Digital Down Low: September 23

Digital Down Low: September 23

Voice is chat’s next battleground

  • According to TechCrunch, soon we’ll talk and listen to our messaging apps when it’s more convenient than typing or reading. Tech fortune-teller Mary Meeker thinks voice is coming, too, calling it the “most efficient form of computing input.” We can speak 150 words per minute compared to typing only 40, and voice interfaces can learn context about us to improve prediction of our intent. Instead of always browsing starting at the home screen, we can dive directly into the functions we want.
  • Facebook acquired voice and natural language interface startup in 2015 but hasn’t done much publicly with its technology outside of text bots. One thing it’s still testing is the ability to send a voice clip message and have Facebook automatically turn that into text so the recipient can read it instead of listening.
  • Meanwhile, Google is preparing to launch a whole voice-based messaging app called Allo. It’s designed for rapid-fire voice clip messaging. It also lets you talk to Google AI assistant right in the app and get help with making dinner reservations or finding directions. Combined, Allo could potentially make it easy to simply say who and what you want to message, and have the assistant route it to the recipient in the most convenient medium.
  • As voice and AI assistant APIs proliferate, expect more and more messaging apps to embrace speech commands. Developers will build custom bots designed to interpret your voice prompts on platforms like Facebook Messenger, Telegram and Slack. And none of this will even require you to open your phone.


Google Home – the up and coming smart speaker

  • According to Mashable, Amazon might be getting a little worried. Pricing details for Google’s upcoming smart speaker, the Amazon Echo-like Google Home, may have just been leaked and they suggest that Google’s speaker will be a lot cheaper than Amazon’s.
  • The speaker will sell for $129 when it goes on sale later this year, according to a report in Android Police. Google Home, which the company first introduced at its I/O developer conference in May, is a speaker that also has Google Assistant built in. It can also control smart home devices, complete searches and help you manage tasks like managing your grocery list.
  • If true, the $129 price tag would make Google’s offering extremely competitive with Amazon’s Echo line. Amazon’s flagship Echo sells for $179.99 while the portable Amazon Tap costs $129.99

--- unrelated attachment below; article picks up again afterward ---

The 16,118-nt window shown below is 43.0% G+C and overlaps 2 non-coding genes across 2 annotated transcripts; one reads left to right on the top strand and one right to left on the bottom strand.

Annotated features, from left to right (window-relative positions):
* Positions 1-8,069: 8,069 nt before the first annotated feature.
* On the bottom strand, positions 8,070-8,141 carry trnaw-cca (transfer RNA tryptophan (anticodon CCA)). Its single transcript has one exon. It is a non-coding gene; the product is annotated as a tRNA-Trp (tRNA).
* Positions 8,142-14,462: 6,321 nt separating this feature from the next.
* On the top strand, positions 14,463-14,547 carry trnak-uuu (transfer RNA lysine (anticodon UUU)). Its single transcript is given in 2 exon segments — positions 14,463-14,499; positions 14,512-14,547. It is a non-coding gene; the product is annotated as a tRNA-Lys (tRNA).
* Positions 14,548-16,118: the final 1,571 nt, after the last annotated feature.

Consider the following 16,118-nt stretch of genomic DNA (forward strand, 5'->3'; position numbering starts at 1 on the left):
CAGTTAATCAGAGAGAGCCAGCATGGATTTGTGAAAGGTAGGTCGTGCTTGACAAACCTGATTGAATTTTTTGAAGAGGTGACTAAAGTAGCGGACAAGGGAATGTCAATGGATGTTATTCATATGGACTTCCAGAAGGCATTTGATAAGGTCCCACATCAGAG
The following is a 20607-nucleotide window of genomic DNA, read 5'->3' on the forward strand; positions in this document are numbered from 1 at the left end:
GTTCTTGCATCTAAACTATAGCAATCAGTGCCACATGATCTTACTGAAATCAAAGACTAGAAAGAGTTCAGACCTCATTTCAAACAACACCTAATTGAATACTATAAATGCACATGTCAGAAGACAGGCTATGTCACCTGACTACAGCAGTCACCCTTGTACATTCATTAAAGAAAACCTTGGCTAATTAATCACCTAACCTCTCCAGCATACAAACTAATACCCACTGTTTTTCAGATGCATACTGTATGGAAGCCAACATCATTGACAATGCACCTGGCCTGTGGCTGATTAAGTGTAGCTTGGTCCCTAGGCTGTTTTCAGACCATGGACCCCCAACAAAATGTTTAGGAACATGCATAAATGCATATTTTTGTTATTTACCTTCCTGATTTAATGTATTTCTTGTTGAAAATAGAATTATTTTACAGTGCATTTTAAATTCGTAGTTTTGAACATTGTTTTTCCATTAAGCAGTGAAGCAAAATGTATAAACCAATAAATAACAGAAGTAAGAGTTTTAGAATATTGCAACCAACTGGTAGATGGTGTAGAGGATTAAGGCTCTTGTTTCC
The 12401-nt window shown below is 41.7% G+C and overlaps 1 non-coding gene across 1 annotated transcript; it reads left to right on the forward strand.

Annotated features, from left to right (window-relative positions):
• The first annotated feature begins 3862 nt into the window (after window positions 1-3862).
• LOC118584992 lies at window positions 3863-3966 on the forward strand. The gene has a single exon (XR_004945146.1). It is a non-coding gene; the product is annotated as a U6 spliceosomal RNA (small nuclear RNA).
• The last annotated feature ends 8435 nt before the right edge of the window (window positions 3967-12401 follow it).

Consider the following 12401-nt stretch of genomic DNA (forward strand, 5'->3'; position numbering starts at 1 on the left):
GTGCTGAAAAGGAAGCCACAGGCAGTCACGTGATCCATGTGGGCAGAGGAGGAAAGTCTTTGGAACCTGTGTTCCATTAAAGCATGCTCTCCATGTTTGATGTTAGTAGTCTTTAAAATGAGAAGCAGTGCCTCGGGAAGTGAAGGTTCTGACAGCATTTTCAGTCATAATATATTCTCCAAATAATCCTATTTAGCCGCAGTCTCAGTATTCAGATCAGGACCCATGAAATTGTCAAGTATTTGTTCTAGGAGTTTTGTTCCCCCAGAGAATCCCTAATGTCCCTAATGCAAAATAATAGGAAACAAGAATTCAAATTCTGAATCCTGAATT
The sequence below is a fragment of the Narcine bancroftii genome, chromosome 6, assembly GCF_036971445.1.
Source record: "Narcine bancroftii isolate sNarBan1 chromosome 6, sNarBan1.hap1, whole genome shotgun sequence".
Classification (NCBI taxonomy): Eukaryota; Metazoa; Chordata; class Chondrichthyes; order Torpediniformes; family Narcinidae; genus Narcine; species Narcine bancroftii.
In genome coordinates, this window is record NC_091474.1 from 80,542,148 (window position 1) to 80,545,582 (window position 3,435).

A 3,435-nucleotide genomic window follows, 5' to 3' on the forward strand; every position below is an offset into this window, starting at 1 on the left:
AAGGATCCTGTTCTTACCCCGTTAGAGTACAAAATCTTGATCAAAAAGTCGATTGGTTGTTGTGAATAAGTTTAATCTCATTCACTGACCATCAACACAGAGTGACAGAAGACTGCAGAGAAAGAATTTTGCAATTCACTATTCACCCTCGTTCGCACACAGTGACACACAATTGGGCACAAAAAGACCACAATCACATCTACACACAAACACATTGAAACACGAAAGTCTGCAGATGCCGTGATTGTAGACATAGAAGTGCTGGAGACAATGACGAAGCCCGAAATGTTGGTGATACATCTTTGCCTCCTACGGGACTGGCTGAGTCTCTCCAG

Discover the benefits of Google Data Studio

  • According to Search Engine Land, Analytics has always been a challenge for most digital marketers. It can be confusing, overwhelming and, quite frankly, difficult for the ordinary human to understand and decipher. In many cases, marketers don’t even report back their clients’ analytics because they’re just not sure where to start — partly because of information overload and difficult-to-understand data.
  • Google Data Studio (in beta) gives you everything you need to turn your client’s analytics data into informational, easy-to-understand reports through data visualization. The reports are easy to read, easy to share and even customizable to each of your clients. You can select how you want to present the data — bar graphs, charts, line graphs and so on. You can even change fonts and colors and brand the reports with your logo.
  • The reports are also dynamic, so when there’s an update to the data source, the updated/new information automatically shows up on any reports that reference the source. Additionally, the reports are shareable, so you can grant people permission to view the reports and/or allow them to make changes. Google Data Studio uses the same functionality as Google Docs and Google Sheets, so all you need to do is press the “Share” button to let your clients or other members of your team view or edit the reports.
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Christine is the Communication Director at Lucid Agency, with a focus on internal communication and public relations. Christine is a proud ASU alumnus with B.S. in Marketing from W.P. Carey School of Business and a minor in Art History from the Herberger Institute of Design and the Arts. She enjoys combining the varied natures and influences of her education in her work and loves to debate word choice on the merits of connotation VS denotation, if anyone wants to take her up on it.

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